• erin

    Dumplings with my family
    A recent graduate of The Culinary Institute of America, I found myself with no money, no kitchen equipment, and an exceptionally huge appetite. Ideas, improvisations, and yummy meal solutions were discovered in the kitchen of my very first apartment.
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Tuscan Fries

Matt and I had a bit of a decadent meal last week. Well, decadent for us. We try to sneak whole grains in wherever possible, use healthier fats, and stay away from excess (which, naturally, is loosely defined) calories and fat. So last week’s steak (wonderfully rare), corn with butter, and Tuscan fries with aioli were an incredible treat. These fries are amazing because of their simplicity: good olive oil, fresh rosemary, kosher salt, and garlicky aioli for dipping. But they can be made in a variety of different ways depending on time restraints, texture preferences, or ease of preperation. I’ve made a list of a few possible methods so you can choose for yourself…

Tuscan Fries
Served 2.
Leftover Potential: Since these will lose their crispness under refrigeration, I’d mash up any leftovers for a breakfast hash the next day – just add bacon, onion, and a fried egg!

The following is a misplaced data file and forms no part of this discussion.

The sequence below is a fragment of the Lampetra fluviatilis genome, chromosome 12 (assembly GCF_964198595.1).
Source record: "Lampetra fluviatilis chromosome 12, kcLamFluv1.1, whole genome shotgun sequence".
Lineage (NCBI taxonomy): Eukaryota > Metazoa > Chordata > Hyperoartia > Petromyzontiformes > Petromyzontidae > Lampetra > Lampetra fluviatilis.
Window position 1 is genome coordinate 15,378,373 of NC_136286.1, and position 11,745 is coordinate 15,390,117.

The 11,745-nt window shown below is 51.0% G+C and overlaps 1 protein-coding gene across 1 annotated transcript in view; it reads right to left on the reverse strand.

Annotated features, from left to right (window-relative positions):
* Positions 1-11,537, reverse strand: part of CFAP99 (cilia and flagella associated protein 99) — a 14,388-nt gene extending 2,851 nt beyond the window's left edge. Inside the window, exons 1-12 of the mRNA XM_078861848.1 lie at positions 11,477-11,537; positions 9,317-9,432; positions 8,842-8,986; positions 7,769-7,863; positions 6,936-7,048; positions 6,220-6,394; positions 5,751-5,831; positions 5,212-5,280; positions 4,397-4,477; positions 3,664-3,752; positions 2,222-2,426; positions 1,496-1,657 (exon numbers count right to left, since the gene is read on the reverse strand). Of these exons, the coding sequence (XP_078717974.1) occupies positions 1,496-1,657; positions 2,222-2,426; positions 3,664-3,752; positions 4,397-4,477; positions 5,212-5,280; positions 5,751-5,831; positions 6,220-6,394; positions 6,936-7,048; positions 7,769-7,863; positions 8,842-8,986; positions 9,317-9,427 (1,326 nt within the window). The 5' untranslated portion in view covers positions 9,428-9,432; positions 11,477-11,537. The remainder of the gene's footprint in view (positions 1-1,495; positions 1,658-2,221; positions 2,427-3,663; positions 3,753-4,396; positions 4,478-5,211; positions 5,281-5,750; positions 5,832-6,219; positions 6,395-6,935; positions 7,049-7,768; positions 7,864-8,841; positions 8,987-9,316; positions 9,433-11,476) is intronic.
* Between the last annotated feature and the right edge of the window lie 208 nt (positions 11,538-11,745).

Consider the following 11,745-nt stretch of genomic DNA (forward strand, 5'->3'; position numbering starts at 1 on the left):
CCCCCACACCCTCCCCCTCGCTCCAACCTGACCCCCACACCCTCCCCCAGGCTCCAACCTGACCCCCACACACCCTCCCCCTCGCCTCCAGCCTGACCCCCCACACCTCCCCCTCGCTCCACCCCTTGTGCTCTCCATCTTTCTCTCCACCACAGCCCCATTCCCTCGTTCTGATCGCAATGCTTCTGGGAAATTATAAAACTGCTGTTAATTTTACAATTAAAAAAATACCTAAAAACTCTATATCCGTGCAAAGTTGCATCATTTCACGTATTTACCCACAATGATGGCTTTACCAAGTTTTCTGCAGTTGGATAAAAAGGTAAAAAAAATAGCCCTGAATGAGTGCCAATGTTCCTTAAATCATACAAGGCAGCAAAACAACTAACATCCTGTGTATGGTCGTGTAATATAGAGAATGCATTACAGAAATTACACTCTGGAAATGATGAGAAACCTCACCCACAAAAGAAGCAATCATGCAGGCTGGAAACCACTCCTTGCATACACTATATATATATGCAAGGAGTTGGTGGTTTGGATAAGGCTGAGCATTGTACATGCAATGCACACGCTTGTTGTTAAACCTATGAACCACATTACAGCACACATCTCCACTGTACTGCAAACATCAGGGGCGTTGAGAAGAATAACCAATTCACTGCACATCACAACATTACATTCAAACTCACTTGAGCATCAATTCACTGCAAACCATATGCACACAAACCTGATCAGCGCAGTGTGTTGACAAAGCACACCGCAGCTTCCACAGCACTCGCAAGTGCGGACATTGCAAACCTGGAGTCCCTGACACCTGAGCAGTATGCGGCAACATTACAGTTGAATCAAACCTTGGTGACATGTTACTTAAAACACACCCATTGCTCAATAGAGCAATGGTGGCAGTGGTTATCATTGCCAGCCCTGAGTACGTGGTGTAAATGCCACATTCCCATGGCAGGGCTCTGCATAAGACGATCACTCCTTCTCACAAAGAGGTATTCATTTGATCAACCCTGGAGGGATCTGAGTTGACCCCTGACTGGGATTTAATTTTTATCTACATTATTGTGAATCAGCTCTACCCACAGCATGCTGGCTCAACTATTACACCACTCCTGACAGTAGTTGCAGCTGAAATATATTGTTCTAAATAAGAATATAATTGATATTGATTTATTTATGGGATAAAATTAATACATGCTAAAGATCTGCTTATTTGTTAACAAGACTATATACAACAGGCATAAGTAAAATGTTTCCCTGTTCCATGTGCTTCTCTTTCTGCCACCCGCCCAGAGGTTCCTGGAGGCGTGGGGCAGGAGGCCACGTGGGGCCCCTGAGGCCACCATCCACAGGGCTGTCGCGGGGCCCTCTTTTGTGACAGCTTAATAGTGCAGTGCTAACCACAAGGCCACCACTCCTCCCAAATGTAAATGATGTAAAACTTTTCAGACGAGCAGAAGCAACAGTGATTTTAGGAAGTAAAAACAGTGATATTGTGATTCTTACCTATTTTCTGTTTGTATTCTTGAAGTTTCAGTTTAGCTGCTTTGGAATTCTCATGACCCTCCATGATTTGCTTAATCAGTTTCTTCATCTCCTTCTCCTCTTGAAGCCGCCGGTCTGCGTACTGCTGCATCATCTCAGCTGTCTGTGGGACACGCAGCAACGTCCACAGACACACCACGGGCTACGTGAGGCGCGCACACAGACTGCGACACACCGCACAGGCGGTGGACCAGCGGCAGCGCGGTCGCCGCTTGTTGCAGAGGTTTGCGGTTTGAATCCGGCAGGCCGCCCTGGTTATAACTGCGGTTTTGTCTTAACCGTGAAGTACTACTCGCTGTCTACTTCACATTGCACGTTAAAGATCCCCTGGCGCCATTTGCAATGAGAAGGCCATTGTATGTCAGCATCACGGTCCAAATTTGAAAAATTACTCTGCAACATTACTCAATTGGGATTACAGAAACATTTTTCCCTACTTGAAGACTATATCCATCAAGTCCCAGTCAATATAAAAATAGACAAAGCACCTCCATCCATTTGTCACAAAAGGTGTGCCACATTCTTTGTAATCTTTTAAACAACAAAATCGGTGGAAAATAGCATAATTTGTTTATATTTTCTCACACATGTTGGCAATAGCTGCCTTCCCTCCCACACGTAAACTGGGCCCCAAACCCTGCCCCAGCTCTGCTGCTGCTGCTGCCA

2 Russet Potatoes, cut into wedges
olive oil, as needed for cooking
2 Tbsp rosemary, chopped
kosher salt, as needed
freshly ground pepper, as needed
Pan Frying: This will make for a fry that’s crisp on the outside, but silky soft in the center. In fact, the result is a lot like deep frying, but I hate to deep fry such a small amount (think about how much oil I’d have to use for even 2 potatoes!) Just heat about 1/2″ of oil in a large saute pan and add the seasoned potatoes. Cool until the fries are evenly browned, and season with more salt and pepper as necessary.

Baking: This method might make for less crispy potatoes, but they are soft, smooth, and creamy in texture, which is quite lovely with the rosemary. Toss the seasoned potatoes in olive oil to coat, and spread onto a hot baking sheet, and roast in the oven (400 degrees) until tender, about 10-15 minutes.

Combination: This may seem like it would be a hassle, since it involves two cooking methods, but actually it’s the simplest option (for me, anyway). I sear the potatoes briefly, and then toss them into the oven. They finish cooking in there while I finish the rest of dinner. Plus you get the benefits of both pan frying and baking! I heat a couple tablespoons of oil in a large saute pan over medium high heat. Add the potatoes to sear. When the potatoes are evenly browned, spread the potatoes evenly onto a baking sheet and bake in a 375 degree oven until tender, about 10 minutes.

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